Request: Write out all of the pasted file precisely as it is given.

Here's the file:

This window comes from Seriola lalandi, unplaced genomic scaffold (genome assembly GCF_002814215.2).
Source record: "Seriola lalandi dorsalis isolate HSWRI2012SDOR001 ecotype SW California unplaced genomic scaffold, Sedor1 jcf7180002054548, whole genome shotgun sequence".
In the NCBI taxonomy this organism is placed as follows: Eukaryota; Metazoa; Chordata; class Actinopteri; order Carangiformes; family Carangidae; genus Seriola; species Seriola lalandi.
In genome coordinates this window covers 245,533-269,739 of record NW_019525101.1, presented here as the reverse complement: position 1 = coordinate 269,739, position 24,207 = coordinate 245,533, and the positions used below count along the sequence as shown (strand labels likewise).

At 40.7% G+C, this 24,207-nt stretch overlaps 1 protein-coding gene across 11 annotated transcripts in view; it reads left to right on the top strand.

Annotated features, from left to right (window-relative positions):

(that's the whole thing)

This window comes from Seriola lalandi, unplaced genomic scaffold (genome assembly GCF_002814215.2).
Source record: "Seriola lalandi dorsalis isolate HSWRI2012SDOR001 ecotype SW California unplaced genomic scaffold, Sedor1 jcf7180002054548, whole genome shotgun sequence".
In the NCBI taxonomy this organism is placed as follows: Eukaryota; Metazoa; Chordata; class Actinopteri; order Carangiformes; family Carangidae; genus Seriola; species Seriola lalandi.
In genome coordinates this window covers 245,533-269,739 of record NW_019525101.1, presented here as the reverse complement: position 1 = coordinate 269,739, position 24,207 = coordinate 245,533, and the positions used below count along the sequence as shown (strand labels likewise).

At 40.7% G+C, this 24,207-nt stretch overlaps 1 protein-coding gene across 11 annotated transcripts in view; it reads left to right on the top strand.

Annotated features, from left to right (window-relative positions):